What is GlusterFS?
The main theme of this year’s Eagle symposium was Big Data and its implications on Bioinformatics budgets. We have been witnessing a dramatic departure from conventional back-end storage practices recently with the rise of technologies such as Amazon S3 and Hadoop. Hadoop coerces us to think in terms of the “divide and conquer” and “map & reduce” paradigms, which is not a bad thing per se. However, not all types of problems can be effectively rationalised into map & reduce necessarily, and sometimes it is simply not economical enough to try to re-engineer all your existing architecture to fit into Hadoop. Instead, you can use more generic, traditional distributed platforms, while keeping your preferred, established software approaches.
This is where GlusterFS kicks in: Your “generic” distributed file system does not have to be NFS. GlusterFS is an open source, distributed file system capable of scaling up to 72 brontobytes! It can handle thousands of connected clients running standard applications over any standard IP network. Its most outstanding properties are scalability, performance and high availability. Monolithic, legacy storage platforms can be expensive; nevertheless GlusterFS can provide a relatively less costly, virtualized storage that is easy to scale out.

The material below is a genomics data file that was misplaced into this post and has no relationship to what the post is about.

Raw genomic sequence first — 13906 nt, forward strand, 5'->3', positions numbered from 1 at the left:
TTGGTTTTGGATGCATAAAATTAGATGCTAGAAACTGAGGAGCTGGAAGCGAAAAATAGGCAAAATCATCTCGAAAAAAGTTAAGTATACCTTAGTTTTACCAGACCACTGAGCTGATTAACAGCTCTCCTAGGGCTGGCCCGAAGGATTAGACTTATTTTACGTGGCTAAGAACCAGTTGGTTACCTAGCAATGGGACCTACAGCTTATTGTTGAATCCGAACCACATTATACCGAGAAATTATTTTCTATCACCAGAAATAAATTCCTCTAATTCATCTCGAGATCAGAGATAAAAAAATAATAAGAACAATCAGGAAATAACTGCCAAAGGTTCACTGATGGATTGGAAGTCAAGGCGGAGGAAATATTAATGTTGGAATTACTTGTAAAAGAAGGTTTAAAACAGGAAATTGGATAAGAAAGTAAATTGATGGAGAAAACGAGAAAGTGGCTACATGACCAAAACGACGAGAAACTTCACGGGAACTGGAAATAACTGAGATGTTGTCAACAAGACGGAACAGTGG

GlusterFS is free to use for anyone unless you want to use it under the “Red Hat storage” brand, a GlusterFS service provided by Red Hat who in fact sponsor the open source project. I think GlusterFS or its derivatives could be more popular in the near future as this kind of technology lets you use any commodity disk and machines without you having to massively re-organize your existing infrastructure.
Why is GlusterFS becoming popular?
GlusterFS can be configured with different levels of redundancy and replication. You can have:
i) a replicated file system in which your data files are replicated across a predetermined number of different servers,
ii) a RAID-like setup involving striped disk partitions for extra data protection, and finally,
iii) a distributed system that takes a list of subvolumes and distributes files across them, corresponding to one single larger storage volume.
Support for data redundancy is the killer benefit of GlusterFS over NFS. In a distributed system with no replication, the danger is if you lose a single server, you lose access to all the files that are hosted on that server. From personal experience, I highly recommend using a setup combining replicated and distributed GlusterFS.
Cloud based storage solutions have long ago become commonplace thanks to their pay-as-you-go pricing models and scale-out capabilities. But can we marry these two guys?
GlusterFS has a tutorial explaining how to setup a distributed, replicated GlusterFS platform on the cloud, specifically in AWS:
This setup will combine all the benefits of working on the cloud, i.e., scalability, high availability, pay-as-you-go, and so on, with all the features of a full-fledged, secure, high performance distributed file system. There is more good news: any NFS client can mount a GlusterFS volume, although I recommend the use of the native GlusterFS client for performance reasons.